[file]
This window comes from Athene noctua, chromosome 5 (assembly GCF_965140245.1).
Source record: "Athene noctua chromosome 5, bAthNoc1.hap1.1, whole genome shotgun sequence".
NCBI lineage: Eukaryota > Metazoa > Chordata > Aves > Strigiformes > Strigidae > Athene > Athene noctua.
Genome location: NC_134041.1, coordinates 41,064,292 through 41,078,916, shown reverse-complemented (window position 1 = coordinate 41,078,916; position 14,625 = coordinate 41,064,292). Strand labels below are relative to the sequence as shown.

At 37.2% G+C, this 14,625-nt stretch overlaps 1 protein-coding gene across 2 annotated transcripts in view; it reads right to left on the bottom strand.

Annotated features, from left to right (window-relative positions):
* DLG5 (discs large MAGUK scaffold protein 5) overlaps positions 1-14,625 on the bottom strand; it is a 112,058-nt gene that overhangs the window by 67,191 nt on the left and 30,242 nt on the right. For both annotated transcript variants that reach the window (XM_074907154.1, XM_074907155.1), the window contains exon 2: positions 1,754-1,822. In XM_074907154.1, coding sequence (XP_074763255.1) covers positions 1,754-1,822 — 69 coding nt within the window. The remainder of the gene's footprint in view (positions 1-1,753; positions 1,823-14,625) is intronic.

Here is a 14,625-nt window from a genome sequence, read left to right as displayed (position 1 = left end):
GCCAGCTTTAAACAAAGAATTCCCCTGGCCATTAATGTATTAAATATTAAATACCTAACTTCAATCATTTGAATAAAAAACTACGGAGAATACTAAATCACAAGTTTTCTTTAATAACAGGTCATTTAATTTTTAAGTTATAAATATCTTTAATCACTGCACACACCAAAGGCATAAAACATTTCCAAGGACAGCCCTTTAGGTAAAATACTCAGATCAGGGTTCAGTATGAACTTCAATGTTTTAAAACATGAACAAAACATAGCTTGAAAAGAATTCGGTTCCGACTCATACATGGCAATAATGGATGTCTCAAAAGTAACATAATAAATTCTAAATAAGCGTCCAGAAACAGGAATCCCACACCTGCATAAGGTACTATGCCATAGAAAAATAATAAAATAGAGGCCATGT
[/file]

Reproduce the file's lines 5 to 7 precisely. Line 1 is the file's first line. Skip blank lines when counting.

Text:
At 37.2% G+C, this 14,625-nt stretch overlaps 1 protein-coding gene across 2 annotated transcripts in view; it reads right to left on the bottom strand.

Annotated features, from left to right (window-relative positions):
* DLG5 (discs large MAGUK scaffold protein 5) overlaps positions 1-14,625 on the bottom strand; it is a 112,058-nt gene that overhangs the window by 67,191 nt on the left and 30,242 nt on the right. For both annotated transcript variants that reach the window (XM_074907154.1, XM_074907155.1), the window contains exon 2: positions 1,754-1,822. In XM_074907154.1, coding sequence (XP_074763255.1) covers positions 1,754-1,822 — 69 coding nt within the window. The remainder of the gene's footprint in view (positions 1-1,753; positions 1,823-14,625) is intronic.